Excerpts From Dr. Farkas’ “High-flow nasal cannula to prevent post-extubation respiratory failure”

What follows are some excerpts from Dr. Farkas’ Pulcrit post “High-flow nasal cannula to prevent post-extubation respiratory failure of July 16, 2014:

Background: Post-extubation failure and noninvasive ventilation (NIV)

Post-extubation respiratory failure requiring re-intubation is a major setback for any critically ill patient. Current evidence mainly involves the pre-emptive use of NIV to reduce post-extubation failure, particularly in hypercapnic COPD patients. However, in practice this is difficult to implement widely. Except for the sickest COPD patients, it’s often difficult to persuade the patient to continue NIV long enough to benefit. Many patients with respiratory failure aren’t ill enough to justify NIV, yet remain at risk for extubation failure. Some patients have contraindications to NIV.

Physiology of post-extubation respiratory failure and role of pre-emptive ventilatory support

The most common cause of post-extubation respiratory failure is inability of the respiratory muscles to sustain the work of breathing, leading to progressive muscle fatigue (figure below). The first sign of decompensation is usually a gradually rising respiratory rate (a rapid-shallow breathing pattern is the body’s compensatory response to an excessive work of breathing). Based on this model, when evaluating an intervention to avoid reintubation the key variables pay attention to are respiratory rate and carbon dioxide tension (not oxygenation)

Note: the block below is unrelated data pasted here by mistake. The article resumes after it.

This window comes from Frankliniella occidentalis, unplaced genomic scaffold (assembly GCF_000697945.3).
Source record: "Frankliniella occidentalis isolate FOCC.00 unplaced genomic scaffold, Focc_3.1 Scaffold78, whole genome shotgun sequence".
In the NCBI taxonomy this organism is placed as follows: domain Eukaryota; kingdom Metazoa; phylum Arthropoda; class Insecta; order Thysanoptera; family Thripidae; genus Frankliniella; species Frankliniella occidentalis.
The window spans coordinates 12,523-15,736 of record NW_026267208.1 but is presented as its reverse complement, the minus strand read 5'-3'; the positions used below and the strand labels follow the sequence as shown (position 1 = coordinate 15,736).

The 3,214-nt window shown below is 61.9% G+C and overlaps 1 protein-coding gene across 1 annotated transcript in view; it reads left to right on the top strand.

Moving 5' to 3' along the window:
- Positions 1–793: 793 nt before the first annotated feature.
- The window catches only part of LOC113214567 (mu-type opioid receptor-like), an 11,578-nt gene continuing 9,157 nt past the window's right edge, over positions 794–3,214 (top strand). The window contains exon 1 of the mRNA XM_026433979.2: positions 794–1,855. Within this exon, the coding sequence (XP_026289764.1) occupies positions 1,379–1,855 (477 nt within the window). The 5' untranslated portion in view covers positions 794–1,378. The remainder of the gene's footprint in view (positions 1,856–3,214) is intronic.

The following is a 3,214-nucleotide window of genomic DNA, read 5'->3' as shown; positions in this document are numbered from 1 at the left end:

And there is good evidence that we can follow carbon dioxide tension with a venous blood gas instead of having to use an arterial blood gas. See Resource (1) below.

It’s important to differentiate between pre-emptive respiratory support (initiated at time of extubation) vs. salvage support (initiated later on, when the patient develops respiratory failure).   NIV is only shown to be effective for pre-emptive support.   This makes sense.   Post-extubation failure is usually due to excessive work of breathing, with accumulating respiratory muscle fatigue.   By the time the patient becomes significantly dyspneic, the respiratory muscles may already be fatigued and it may be too late to intervene.


One of the primary goals of critical care is to safely and efficiently liberate patients from mechanical ventilation.   Post-extubation respiratory failure requiring reintubation is a huge setback, and any way to avoid this is very welcome.   HFNC is emerging as a safe and well-tolerated approach to support a patient’s oxygenation and ventilation.   Maruzio et al. suggests that initiation of HFNC immediately following extubation reduces the risk of reintubation.   Currently, post-extubation NIV is supported by a much greater body of evidence, and remains the first-line approach when indicated.   For patients who aren’t candidates for post-extubation NIV or who are unable to tolerate NIV, HFNC may be an attractive option.   For maximal efficacy, the flow rate should probably be kept high (i.e., 40-50 liters/minute) to reduce the work of breathing.


(1) Correlation of Venous Blood Gas and Pulse Oximetry With Arterial Blood Gas in the Undifferentiated Critically Ill Patient [PubMed Abstract] [Full Text HTML] [Full Text PDF]. J Intensive Care Med. 2018 Mar;33(3):176-181. doi: 10.1177/0885066616652597. Epub 2016 Jun 9.

(2) PulmCrit- Mastering the dark arts of BiPAP & HFNC, February 12, 2018 by Dr. Farkas

(3) High-flow nasal cannula to prevent post-extubation respiratory failure
July 16, 2014 by Josh Farkas

(4) High-flow nasal oxygen therapy in intensive care and anaesthesia [PubMed AbstractFull Text HTML] [Full Text PDF]. Br J Anaesth. 2018 Jan;120(1):18-27. doi: 10.1016/j.bja.2017.11.010. Epub 2017 Nov 21.

(5) PulmCrit – Optimizing the respiratory drive to avoid failure, December 4, 2017 by Dr. Josh Farkas.

(6) Pneumonia, BiPAP, secretions, and HFNC: New lessons from FLORALI
May 25, 2015 by Dr. Josh Farkas.

(7) PulmCrit- Top 10 reasons pulse oximetry beats ABG for assessing oxygenation
November 2, 2016 by Dr. Josh Farkas.


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